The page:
As far too many American schools become obsessed with time-on-task, achievement, and beating the rest of the world in long division, play, recess, and even socializing over lunch fade into memory. Kids in schools lucky enough to still have art, drama, or music programs often have to wake before dawn to attend “zero period” or stay at school until dark, followed by an obscene quantity of homework. Stress levels are up, childhood obesity increases, school shootings have become commonplace and somehow still, the Dickensian shopkeepers tyrannically shaping education policy wish to extend the school day, lengthen the school year, and speed up the conveyor belt they mistakenly confuse for a learning environment.
Yelling, screaming, running
Turning tree branches into magic wands
Flopping on the ground (“because you’re supposed to”)
Trying on a cape
Wearing funny glasses
Studying a leaf
Cuddling a stuffed stingray
Driving an invisible car
Shouting pow pow pow while waving an imaginary weapon
Tickling a furby
Dressing like a fairy princess
Making new friends
Wrapping a scarf around your friend’s face
Kicking a pal down a slide Shooting hoops
Hissing at classmates
Smooshing a flower into your hand and then licking the resulting pollen
Cleaning up litter
Four out of five kindergarteners agree.
Foam blocks suck.
Yesterday, I received a copy of Playing for Keeps: Life and Learning on a Public School Playground, co-authored by Deborah Meier, Brenda S. Engel and Beth Taylor. In the spirit of Vivian Paley and Jonathan Kozol (both of whom blurbed the book), Meier and co. give voice to the spontaneous voice and learning of children in their care.
Two particular passages jumped out at me:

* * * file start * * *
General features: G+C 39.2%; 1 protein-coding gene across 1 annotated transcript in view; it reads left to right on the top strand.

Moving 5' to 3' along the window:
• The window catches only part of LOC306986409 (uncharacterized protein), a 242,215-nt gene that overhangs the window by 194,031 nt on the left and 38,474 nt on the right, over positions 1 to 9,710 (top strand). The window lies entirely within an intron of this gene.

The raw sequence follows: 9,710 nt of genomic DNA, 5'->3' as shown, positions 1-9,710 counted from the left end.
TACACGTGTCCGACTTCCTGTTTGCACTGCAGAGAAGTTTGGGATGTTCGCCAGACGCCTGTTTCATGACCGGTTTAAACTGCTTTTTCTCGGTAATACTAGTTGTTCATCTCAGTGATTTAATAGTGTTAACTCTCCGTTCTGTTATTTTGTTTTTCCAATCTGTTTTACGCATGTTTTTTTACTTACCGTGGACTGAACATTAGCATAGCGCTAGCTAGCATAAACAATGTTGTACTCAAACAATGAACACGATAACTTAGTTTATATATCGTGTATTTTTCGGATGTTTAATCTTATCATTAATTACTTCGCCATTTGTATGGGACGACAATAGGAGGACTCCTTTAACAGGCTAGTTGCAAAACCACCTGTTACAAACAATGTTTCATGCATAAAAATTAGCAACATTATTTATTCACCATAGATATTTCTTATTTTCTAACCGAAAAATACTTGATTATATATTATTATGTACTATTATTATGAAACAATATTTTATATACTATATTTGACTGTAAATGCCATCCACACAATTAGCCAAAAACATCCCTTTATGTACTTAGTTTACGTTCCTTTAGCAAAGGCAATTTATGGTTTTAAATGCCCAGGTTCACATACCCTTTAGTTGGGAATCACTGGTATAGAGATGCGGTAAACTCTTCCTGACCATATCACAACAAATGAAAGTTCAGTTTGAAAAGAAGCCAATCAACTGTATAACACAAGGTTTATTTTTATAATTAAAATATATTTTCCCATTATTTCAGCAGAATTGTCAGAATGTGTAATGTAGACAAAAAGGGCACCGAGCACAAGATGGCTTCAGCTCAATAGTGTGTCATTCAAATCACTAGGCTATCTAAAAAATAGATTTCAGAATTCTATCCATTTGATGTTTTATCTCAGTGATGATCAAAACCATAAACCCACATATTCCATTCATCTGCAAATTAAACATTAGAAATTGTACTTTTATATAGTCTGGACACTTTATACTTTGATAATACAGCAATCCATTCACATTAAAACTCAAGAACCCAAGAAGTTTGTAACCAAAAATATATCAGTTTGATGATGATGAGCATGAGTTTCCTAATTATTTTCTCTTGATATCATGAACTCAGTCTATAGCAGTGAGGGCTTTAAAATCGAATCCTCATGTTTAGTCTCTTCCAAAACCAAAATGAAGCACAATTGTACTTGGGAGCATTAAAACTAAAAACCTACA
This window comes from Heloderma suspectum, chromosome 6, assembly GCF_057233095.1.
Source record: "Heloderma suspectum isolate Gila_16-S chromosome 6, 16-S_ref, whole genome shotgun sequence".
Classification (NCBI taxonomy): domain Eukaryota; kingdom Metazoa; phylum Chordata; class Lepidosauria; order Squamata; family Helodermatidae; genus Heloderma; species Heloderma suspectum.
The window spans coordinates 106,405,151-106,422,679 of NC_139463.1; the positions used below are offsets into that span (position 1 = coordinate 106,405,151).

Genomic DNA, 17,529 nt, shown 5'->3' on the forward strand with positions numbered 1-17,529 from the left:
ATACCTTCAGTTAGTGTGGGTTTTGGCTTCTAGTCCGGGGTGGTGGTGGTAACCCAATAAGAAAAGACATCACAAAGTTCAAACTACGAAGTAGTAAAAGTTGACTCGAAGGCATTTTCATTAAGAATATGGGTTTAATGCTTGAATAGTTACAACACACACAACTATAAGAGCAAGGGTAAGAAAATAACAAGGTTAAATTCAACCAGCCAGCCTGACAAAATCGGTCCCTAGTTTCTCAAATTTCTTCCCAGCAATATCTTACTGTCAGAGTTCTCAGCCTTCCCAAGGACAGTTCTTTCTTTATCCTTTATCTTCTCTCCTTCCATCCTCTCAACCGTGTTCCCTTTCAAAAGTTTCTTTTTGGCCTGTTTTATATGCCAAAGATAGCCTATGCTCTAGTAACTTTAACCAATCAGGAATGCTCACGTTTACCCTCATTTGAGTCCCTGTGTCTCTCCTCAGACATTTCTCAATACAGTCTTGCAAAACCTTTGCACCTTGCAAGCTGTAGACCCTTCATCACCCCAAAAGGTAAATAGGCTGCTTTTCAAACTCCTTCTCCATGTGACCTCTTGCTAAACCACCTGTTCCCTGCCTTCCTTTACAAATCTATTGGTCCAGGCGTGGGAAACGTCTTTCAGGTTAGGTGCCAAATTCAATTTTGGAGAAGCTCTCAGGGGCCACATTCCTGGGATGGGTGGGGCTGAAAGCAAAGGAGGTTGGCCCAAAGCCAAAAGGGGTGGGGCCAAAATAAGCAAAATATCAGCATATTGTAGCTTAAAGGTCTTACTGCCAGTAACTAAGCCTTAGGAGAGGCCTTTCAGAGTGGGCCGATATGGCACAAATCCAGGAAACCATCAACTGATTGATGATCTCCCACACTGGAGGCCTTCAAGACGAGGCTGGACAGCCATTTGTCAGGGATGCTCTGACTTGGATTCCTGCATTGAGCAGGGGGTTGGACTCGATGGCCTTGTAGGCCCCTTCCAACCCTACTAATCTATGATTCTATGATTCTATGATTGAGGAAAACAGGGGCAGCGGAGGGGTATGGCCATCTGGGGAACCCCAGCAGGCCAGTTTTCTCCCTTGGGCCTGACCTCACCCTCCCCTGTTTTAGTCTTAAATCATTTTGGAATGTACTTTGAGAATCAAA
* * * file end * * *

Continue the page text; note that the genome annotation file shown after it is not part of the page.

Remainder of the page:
In the process of turning schools into competitive institutions, “racing to the top,” we end up threatening the spirit of childhood. Because of our own limited histories and the generally accepted language around schooling – “grade level,” “ahead or behind,” “competent or deficient,” “differentiated learning,” – we begin to lose sight of what education means. These become the only words for describing children in school – children like those we observe playing in this book. “Knowing children well” becomes a matter of looking at test data. (page 107)
Leaving no time or space in education for children’s “playful” efforts to make sense of the world risks the future of only of poetry and science, but also our political liberties. The habits of playfulness in early life are the essential foundations upon which we can build a K-12 education that would foster, nourish and sustain the apparent “absurdity” of democracy. (page 68)
Check out all of Debroah Meier’s stunning books on teaching, learning and school reform here at the Constructivist Consortium Bookstore. If you haven’t already read the classics, In Schools We Trust or The Power of Their Ideas, put them at the top of your summer reading pile.
While we’re on the subject of summer, there is still time to register for Constructing Modern Knowledge, July 12-15, 2010 in picturesque Manchester, NH. There you can actually work, play and learn with Deborah Meier, Aflie Kohn, James Loewen, Peter Reynolds and a bunch of educational computing pioneers!